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We've currently outsourced some work to a company to migrate our website over to a CMS system. They've requested we allow the web server to make direct outbound port 80 calls to external sites - allowing the entire machine unrestricted access to the internet.

For years we have operated our site without this, and I really don't like the idea of allowing this kind of access from any machine besides our gateway; particularly after a recent event where an application conflict on our ISA server caused it to waste a massive amount of bandwidth.

I can understand their reasoning (grabbing dynamic content from other sources etc), however I'd really prefer them to use the proxy server for all outbound access.

Am I being unreasonable? In my eyes, allowing full access is unneccessary and just asking for trouble...

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3 Answers 3

up vote 2 down vote accepted

I am not a security expert but I agree with you and think you have two approaches to this:

  1. Deny the request and explain that corporate policy mandates all outgoing requests go through the proxy server.
  2. Confirm their request is granted but setup some transparent proxying firewall rules thereby forcing all 80/443 traffic through the proxy server.

Answer 1 is more inline with corporate policies, Answser 2 keeps all parties happy :)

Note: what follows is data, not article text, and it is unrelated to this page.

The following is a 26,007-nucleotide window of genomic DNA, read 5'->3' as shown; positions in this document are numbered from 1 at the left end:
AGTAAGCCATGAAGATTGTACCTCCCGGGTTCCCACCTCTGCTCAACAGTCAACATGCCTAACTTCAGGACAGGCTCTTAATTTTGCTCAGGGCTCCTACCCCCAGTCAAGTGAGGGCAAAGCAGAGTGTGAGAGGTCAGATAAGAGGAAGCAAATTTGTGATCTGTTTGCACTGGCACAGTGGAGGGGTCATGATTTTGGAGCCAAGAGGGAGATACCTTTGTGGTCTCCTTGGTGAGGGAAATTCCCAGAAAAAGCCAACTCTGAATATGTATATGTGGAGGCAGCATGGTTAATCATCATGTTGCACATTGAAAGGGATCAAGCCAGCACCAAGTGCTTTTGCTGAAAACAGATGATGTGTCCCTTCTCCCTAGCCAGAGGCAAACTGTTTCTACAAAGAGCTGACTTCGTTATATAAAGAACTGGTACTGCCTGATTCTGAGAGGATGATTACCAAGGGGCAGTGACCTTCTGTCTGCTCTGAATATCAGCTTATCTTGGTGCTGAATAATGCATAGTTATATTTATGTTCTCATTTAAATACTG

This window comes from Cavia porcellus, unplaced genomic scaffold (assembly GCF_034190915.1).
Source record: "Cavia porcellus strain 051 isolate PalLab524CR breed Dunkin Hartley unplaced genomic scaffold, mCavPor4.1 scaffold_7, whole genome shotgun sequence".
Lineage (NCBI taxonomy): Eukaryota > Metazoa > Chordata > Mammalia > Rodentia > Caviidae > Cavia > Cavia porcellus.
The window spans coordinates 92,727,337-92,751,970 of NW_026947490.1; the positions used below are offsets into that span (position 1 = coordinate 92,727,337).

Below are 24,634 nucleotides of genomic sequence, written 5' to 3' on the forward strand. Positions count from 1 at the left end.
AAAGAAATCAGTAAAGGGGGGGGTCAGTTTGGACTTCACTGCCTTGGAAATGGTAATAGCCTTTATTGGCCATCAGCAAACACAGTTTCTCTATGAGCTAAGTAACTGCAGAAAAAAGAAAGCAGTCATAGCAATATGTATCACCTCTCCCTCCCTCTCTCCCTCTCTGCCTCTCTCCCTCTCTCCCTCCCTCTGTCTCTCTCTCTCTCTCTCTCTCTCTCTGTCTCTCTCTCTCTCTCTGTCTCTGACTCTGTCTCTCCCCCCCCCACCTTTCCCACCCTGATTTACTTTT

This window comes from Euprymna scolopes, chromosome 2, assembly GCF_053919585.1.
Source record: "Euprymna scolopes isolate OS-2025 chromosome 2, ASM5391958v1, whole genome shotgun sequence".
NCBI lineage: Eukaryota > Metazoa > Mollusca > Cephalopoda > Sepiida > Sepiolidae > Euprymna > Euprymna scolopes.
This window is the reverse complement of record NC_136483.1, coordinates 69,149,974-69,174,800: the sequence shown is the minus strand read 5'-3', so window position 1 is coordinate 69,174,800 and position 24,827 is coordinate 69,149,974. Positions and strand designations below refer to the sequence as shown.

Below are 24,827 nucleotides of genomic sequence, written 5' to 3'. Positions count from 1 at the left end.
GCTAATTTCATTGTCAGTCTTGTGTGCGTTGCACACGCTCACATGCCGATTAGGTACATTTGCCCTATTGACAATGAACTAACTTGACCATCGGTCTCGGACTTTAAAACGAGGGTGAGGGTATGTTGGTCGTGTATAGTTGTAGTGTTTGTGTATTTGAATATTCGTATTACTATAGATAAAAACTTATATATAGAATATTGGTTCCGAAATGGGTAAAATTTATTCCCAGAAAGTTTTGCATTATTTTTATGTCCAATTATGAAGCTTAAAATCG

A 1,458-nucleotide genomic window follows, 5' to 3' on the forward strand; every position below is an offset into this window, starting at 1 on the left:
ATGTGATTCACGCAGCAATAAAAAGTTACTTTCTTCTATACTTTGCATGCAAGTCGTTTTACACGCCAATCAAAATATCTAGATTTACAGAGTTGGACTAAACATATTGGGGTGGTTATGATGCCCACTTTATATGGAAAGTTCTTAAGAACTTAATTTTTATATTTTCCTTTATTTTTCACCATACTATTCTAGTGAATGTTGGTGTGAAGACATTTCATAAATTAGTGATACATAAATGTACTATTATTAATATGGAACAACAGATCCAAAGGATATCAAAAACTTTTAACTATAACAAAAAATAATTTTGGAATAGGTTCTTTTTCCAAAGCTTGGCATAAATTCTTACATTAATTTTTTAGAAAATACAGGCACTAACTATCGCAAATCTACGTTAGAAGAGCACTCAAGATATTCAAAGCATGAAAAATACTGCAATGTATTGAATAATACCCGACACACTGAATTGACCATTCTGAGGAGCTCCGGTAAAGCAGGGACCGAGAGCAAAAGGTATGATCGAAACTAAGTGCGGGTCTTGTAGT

Hope these answers agree with your train of thought and maybe you will get some great answers from more enlightened people than myself.

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I think "bollocks to that" is the only reasonable response. If they can give you a list of sites/addresses, or a really good reason for it, then it can be considered, but just "give us unfettered external access" shouldn't wash.

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It's not unreasonable, just make sure they have a good reason if it makes you uncomfortable. Every web application I've been involved in required some sort of outgoing access to hit partner APIs, download data feeds or send notifications to customers. At larger sites with many such applications and hundreds, if not thousands of partners, it becomes a pretty unreasonable task to expect each endpoint to be specially granted access.

On the practical side, it also becomes a pain if your production servers can't fetch software updates.

Our arguments are always whether to NAT or not NAT and the question of no access or proxies have never come up. Re proxies: that's just another likely point of failure, how much bandwidth would you save by putting one in?

Seriously, what are you afraid of?

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